“I like that,” she said. “What about the all-sing?”

I took a deep breath.

“Ok. This is really really different, but just listen. What if we do a new song for the all-sing? Kindergarten sings ‘Rudolph the Red-nosed Reindeer,’ so it would be cool if we all sang ‘Run Rudolph Run’ at the end of the show.”

“Why is that cool?” Ms. Van Fleet asked dismissively.

“It’s … because it’s not just a Christmas song. It’s a rock ’n’ roll song. And my dad said it’s written by the same guy who wrote ‘Rudolph the Red-nosed Reindeer.’”

She shook her head.

“No. I don’t have time to learn some ‘rock and roll’ song. It’s too much. And it would sound terrible on my autoharp.”

“But what if you didn’t have to learn it?”

“What do you mean?” she asked, eyebrows raised.

“We could get Nashville to play for us. Him and his band.”

“Nashville? Who on Earth is Nashville?”

“He’s … he’s my dad,” Heather said, looking up through her bangs at Ms. Van Fleet. “The janitor here? Mr. Nash? He has a honky tonk band, and they play Chuck Berry songs. Chuck Berry sings ‘Run Rudolph Run.’”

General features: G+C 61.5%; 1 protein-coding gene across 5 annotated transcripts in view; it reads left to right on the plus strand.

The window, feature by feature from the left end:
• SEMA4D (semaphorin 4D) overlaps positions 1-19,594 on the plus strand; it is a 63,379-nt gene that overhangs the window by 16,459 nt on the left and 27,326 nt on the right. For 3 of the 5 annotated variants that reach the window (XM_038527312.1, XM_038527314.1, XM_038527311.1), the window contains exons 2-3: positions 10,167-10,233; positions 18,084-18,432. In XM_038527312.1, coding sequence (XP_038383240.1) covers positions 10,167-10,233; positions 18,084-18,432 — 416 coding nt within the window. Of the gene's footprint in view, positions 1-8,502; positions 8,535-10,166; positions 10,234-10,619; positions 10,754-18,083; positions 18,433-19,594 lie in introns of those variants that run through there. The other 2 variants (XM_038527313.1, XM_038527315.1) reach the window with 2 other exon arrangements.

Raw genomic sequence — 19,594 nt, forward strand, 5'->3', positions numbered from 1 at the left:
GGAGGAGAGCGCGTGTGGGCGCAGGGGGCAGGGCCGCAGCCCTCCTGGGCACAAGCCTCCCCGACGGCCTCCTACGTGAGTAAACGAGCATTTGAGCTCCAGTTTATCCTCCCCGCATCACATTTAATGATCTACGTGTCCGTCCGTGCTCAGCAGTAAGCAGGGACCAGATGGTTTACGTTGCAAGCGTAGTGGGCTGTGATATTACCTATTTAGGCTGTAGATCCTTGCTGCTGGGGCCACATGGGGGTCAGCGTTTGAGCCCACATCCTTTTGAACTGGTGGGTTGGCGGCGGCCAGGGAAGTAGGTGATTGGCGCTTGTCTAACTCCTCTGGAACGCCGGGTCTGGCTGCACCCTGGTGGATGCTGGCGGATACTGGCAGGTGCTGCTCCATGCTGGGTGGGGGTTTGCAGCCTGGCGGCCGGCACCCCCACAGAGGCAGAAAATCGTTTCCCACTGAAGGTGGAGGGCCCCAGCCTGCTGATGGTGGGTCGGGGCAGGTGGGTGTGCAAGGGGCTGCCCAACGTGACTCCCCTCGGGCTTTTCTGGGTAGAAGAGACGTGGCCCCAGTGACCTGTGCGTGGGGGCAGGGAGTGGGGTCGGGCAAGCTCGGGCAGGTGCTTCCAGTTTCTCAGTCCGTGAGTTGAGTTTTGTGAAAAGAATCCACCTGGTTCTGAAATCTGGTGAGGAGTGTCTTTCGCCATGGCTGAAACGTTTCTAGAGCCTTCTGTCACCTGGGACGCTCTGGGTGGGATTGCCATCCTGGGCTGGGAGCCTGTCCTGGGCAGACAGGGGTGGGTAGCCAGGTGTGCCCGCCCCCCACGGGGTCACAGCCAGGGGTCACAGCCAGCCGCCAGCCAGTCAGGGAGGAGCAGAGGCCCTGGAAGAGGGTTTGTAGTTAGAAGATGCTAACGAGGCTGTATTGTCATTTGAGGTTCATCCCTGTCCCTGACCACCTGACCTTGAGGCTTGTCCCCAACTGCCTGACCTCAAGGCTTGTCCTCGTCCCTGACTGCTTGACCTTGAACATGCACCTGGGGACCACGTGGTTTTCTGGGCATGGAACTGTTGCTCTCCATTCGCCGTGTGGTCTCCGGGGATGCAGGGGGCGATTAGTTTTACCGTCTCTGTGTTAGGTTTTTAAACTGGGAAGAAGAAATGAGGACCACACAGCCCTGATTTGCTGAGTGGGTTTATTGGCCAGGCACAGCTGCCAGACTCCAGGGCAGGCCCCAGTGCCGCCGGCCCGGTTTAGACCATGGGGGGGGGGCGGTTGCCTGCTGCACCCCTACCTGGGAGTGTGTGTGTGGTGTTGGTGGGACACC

Valerie and her cohort snickered.

“Quiet, ladies!” Ms. Van Fleet said. “Your father? Why in the world do you call him Nashville?”

“His … um … his name is Phil. Phil Nash. Kids here call him Nash Phil. Nashville. They’ve done it for years. Because he’s in a band?”

At best, our teacher was skeptical. But she was also intrigued. I could tell because she was walking around the front of the room, hat in hand, fiddling with the turkey feather coming out of it.

“I know Mr. Nash, and I’ve never heard him called that. But either way … you think he’d join us? Him and his band?”

Heather shrugged. I didn’t like that.

“We can ask him now,” I said. “Me and Heather.”

“Am I going to regret this?” Ms. Van Fleet asked.

“No,” I said, brimming with confidence. “No you won’t.”

“You have one chance,” she said. “Be back in 10 minutes. Go.”

To be continued …